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Investing Today, Taxing Tomorrow

Cashing out an asset can trigger more investment taxes than you might expect. But with the right strategy, you may be able to lower them.

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Making a profit from an investment can be exciting—until the tax bill comes due.

Depending on the length of ownership and type of asset, taxes on investments can take a significant amount of money out of your pocket. Understanding how (and when) your investments are taxed is an essential part of your financial plan.

Tax-efficient investing strategies can benefit most investors, but those nearing retirement may be increasingly sensitive to the taxes associated with the sale of assets. No matter your retirement or investing timeline, learn how these strategies can help you make more mindful investment decisions.

Tax Efficient Vs. Tax-Advantaged

Many people associate tax benefits with retirement accounts, or tax-advantaged investing. Tax-advantaged investments are either:

  • Tax-exempt. Qualified withdrawals from these accounts are not subject to tax. Examples include Roth IRAs and Roth 401(k) plans.

  • Tax-deferred. Initial contributions aren’t taxed, and withdrawals are taxed at your income tax rate. Examples include traditional IRAs and employer-sponsored retirement plans such as 401(k), 403(b), defined benefit and profit-sharing plans.

What Is Tax-Efficient Investing?

Tax-efficient investing may put more money in your pocket by cutting down on capital gains and income taxes. Efficient investments include retirement accounts, but also encompasses:

  • Exchange-traded funds (ETFs). Overall, ETFs have built-in tax advantages, making them appealing in retirement.

  • Bonds. Investing in municipal or Treasury bonds may be advantageous, as interest income isn’t always taxed at the federal level for Treasury bonds, and interest on municipal bonds is not subject to state or local tax.

  • Health Savings Accounts (HSAs). These accounts can be a great way to save for health expenses in retirement.

For those in or nearing retirement, when investment income is a priority, incorporating tax-efficient vehicles could translate into owing less in taxes, which can mean more money to meet expenses and invest for your future.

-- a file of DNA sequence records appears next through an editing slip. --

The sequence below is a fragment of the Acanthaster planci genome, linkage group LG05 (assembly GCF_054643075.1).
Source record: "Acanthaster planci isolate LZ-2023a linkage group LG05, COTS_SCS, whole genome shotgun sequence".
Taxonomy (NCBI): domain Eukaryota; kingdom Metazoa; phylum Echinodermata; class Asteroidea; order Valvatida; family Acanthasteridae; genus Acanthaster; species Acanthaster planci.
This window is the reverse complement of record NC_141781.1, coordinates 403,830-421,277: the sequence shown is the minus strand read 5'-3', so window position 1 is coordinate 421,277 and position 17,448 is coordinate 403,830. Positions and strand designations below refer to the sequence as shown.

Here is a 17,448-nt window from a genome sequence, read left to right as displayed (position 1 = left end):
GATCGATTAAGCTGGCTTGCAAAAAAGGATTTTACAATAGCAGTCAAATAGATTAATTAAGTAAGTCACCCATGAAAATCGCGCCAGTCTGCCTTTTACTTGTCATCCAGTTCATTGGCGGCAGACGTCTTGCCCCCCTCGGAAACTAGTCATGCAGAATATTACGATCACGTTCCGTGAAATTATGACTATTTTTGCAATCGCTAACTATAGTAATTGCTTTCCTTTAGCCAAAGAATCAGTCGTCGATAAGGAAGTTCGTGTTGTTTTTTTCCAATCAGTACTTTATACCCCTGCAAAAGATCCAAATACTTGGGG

Leveling Up Your Investment Strategy: Tax-Loss Harvesting

Tax-loss harvesting could also help offset some of the capital gains with capital losses. That means if an investor reports capital losses from one investment, they could potentially offset gains from a different investment.

Tax-loss harvesting can get complicated, so it may be worth working with a financial advisor to learn more.

Taxable vs. Tax-Deferred vs. Tax-Free: What to Know

Compare investment options to help optimize your tax benefits and growth potential.

Understanding Common Investment Taxes

Tax-exempt and tax-deferred accounts may help investors cut down on taxes, but these accounts do come with annual contribution limits.

Those who want to invest beyond tax-exempt and tax-deferred vehicles should be mindful of the taxes associated with their investments. Because no matter how great a gain you make on an investment, taxes can significantly cut down on your bottom line.

Dividend Taxes

You pay taxes on dividends in the year they pay out, even if the dividends are reinvested. The amount of tax owed on dividends will depend on whether they're qualified or nonqualified.

Nonqualified dividends are taxed at the same rate as the taxpayer’s income bracket. Nonqualified dividends include payouts from real estate investment trusts (REITs) as well as employee stock options.

A dividend is qualified if:

  • It’s paid out by a qualifying U.S. company or similar foreign business. Most publicly traded stocks, bonds, ETFs and mutual funds will fall into this category.

  • The asset it’s attached to has been owned for a certain period. Taxpayers must own the asset for at least 60 days during the 121-day period that starts 60 days before the ex-dividend date (you must own the stock at least a day before the ex-dividend date to receive the dividend).

If dividends are paid and reinvested within a tax-deferred vehicle like an IRA or qualified retirement plan, they are not taxed at the time the dividends are paid.